“There is a whole new philosophy,” he notes, recalling a recent conversation about low-frequency transducers and other seating-related technologies. (For our recent overview of enhanced “4D” offerings, click here). “I think it can be done in such a way where it is artistically complementary to the audio system.” Lipiec expects “a gradual migration away from just passive seating to some form that enhances the audio and the visual experience. There are mild approaches and, of course, more active methods that actually jolt people around and add wind and water in their faces,” he contends. “That is an entirely different way to approach the theatrical experience.” There is a place for that too, he feels, and it will be another option to enjoy the movie just like seeing it in a dine-in or large-format auditorium represent. “I think a type of holodeck remains the Holy Grail for cinema way off into the future. And I do believe that studios, exhibitors and manufacturers will move towards that direction with everything that enhances the experience and makes it more realistic. Whether we will ever get there and how, that remains to be determined,” he opines. “I see it as a journey. We’re going to get there sometime, maybe long after we’re gone. One of these days, entertainment is going to be so much more advanced. All of the technology is headed in that direction, one way or the other.”

With a name like Moving iMage Technologies, the company seems to be heading in the same direction too. “This is the type of people who we are,” Lipiec concurs. “We want to make things happen. And do it in a big way. We dream big and then make it happen… Life is good and the future is bright and we are looking forward to another ten great years at MiT!”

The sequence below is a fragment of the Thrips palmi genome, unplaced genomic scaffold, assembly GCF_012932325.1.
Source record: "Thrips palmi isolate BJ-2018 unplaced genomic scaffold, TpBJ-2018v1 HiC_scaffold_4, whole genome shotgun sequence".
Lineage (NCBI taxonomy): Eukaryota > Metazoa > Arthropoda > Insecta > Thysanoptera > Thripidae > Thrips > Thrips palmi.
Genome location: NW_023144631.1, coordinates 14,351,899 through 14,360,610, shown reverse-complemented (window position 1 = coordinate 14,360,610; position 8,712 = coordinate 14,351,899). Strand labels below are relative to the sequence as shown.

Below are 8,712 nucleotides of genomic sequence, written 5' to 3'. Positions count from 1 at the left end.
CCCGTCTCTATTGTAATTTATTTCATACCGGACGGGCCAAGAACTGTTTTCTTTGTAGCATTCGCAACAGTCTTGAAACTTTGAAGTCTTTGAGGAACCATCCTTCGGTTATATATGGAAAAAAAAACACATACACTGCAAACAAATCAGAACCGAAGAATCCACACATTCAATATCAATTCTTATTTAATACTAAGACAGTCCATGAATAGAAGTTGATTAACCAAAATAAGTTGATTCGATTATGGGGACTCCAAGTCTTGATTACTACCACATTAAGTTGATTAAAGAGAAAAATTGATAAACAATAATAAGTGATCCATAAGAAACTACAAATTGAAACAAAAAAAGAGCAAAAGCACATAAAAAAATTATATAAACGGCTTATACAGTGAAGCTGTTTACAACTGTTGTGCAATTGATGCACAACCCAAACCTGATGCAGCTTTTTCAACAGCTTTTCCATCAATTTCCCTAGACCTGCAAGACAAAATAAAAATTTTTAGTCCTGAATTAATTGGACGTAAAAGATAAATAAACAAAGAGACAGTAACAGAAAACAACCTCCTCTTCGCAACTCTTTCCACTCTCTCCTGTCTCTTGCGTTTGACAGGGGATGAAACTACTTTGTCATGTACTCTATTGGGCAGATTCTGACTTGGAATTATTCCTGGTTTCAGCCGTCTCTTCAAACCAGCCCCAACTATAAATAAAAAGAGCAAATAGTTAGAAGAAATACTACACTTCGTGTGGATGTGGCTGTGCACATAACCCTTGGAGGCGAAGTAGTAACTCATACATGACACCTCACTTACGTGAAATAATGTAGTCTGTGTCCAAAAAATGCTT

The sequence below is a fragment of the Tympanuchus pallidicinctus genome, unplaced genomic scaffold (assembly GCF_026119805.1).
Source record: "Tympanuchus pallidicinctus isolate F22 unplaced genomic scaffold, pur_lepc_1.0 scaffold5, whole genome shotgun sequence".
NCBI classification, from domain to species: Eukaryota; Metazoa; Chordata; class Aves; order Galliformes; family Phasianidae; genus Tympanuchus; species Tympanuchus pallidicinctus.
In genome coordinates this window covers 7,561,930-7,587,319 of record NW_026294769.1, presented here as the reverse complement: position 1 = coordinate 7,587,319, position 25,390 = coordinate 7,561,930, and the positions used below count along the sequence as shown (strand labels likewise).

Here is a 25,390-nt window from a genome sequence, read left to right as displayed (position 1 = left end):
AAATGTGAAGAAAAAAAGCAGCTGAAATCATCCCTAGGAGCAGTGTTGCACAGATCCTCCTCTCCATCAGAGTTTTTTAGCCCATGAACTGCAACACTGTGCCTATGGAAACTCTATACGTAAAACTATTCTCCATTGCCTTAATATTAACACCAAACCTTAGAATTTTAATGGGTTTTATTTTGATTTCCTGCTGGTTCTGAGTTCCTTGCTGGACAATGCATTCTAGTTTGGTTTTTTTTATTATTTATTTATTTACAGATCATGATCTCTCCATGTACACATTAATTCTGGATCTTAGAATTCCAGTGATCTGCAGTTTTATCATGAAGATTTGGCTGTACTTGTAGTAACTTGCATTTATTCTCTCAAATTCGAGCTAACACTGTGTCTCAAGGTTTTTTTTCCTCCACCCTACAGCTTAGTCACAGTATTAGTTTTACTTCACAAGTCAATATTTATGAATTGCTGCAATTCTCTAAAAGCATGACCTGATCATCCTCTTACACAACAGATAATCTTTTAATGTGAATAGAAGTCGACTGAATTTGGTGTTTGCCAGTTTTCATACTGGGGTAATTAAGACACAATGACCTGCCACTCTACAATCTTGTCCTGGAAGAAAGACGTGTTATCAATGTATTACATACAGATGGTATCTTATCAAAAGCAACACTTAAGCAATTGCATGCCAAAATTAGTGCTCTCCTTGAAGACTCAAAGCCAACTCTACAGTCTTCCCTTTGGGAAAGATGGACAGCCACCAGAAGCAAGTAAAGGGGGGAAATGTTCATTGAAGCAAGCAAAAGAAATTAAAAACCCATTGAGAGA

Taking care of business: Close-up on Tom Lipiec

“My original desk was a xenon lamp box. We were going to be a manufacturer and we did not even have a facility to do so. It was pretty crazy and here we are ten years later, doing quite well. It is a good feeling to share with many good people.”

Tom Lipiec has nearly 34 years of professional experience in the cinema industry, beginning at Presidio Theatres, Act III and Luxury Theaters. Presidio built and owned his favorite theatre, the original Arbor Cinema Four in Austin, Texas. After moving into engineering positions at Lucasfilm/THX, he became director of the post-production division of THX Ltd., where he collaborated with Skywalker Sound and ILM, among others. These specific technical efforts gained him two credits for Star Wars: Episode I and Episode II (for the Digital Cinema and DVD versions).

His favorite films are all the Star Wars movies and Schindler’s List, along with everything from Monty Python. It was “the movies” in general that attracted him to the cinema business in the first place, he assures. “We know our customers are fun people and we are working in a fun industry. Our parties and get-togethers are just an extension of wanting to hang out with our friends in the industry. Hey! Our company has its own theme song. I play ‘Beer for My Horses’ by Toby Keith and Willie Nelson at every one of our parties. You gotta face it, we work in a fun and pretty cool industry."